Most of the physical oceanography students I know studied mechanical engineering, physics or mathematics in undergrad. Strong physics and mathematical skills are very important. Programming is also a plus. Having a few earth sciences courses is good, but the physics and math is much more important, so I think you will be in good shape.
However, beyond the basic background, clear ability to do research is very important in PhD admissions. Even if the applicant doesn't have any research experience, there are ways he/she can show that potential. A clear statement of purpose that outlines and contextualizes the problems the student wants to address in graduate school will catch the eye of any professor looking for students. There many students who have posters at AGU, GSA ect, however, the truth of the matter is that most undergraduates with research experience entering graduate school aren't ready to hit the ground running anyway. Professors know that, as they have had students before.
For courses, I would say skip the environmental modeling course unless it is directly related to what you want to research. Take the remote sensing, and instead of environmental modeling, take a full on numerical modeling course. A rigorous undergraduate level (or if you can stomach it, graduate level) will give you a very strong foundation for whatever simulations you may or may not to run during your career as scientist, even if you start out as a purely observational scientist. Fluid Mechanics is also a no brainer if you still have time.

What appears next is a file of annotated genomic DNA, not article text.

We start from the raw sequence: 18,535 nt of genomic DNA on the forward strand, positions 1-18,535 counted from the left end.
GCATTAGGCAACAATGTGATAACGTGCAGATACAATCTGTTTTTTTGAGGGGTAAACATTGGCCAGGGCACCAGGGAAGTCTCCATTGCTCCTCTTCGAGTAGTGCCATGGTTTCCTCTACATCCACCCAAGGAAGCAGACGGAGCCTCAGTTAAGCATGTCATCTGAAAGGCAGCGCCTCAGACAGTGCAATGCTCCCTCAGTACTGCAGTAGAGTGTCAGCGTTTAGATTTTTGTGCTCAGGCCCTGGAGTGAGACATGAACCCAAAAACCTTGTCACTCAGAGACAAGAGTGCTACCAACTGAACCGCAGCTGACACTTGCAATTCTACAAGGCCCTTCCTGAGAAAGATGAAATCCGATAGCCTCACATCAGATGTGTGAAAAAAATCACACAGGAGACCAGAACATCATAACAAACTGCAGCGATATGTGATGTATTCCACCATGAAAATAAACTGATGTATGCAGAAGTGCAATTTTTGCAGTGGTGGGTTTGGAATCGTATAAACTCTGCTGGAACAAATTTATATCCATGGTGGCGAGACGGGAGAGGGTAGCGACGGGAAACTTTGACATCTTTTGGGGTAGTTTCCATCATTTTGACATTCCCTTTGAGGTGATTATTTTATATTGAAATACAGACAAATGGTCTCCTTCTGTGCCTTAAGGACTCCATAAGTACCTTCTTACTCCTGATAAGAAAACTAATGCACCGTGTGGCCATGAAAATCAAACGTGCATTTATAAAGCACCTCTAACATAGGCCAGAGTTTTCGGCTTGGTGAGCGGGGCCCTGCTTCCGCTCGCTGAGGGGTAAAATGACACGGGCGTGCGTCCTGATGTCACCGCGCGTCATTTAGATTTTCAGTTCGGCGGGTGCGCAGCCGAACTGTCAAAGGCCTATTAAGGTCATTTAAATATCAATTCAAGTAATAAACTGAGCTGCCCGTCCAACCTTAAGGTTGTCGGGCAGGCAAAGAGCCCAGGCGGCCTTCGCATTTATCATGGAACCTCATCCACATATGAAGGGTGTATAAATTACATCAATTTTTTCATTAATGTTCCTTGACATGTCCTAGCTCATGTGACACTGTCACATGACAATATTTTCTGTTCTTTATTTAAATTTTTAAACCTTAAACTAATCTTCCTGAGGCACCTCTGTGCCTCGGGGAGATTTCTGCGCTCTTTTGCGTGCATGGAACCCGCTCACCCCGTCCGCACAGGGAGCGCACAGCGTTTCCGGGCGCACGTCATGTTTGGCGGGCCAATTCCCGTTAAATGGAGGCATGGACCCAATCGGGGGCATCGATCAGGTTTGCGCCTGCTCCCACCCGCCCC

Finally, the oceanography researchers at LDEO (columbia university) are top notch. So are the ones at University of Washington, Hawaii, and Rhode Island.
Good luck on your applications, you have a lot of time to decide what you want to do (since your junior year just started I'm assuming).
The best advice I can give you is look at what researchers are doing on their websites and try and read a few of their papers. If you know any professors with these same interests, ask them what you don't understand. Earth Sciences is much different than math (I came from pure physics), spend some time trying understand what an oceanographer does. If you can figure that out, you will be more than prepared to reflect that in your statement of purpose and you will be a stellar candidate for graduate school.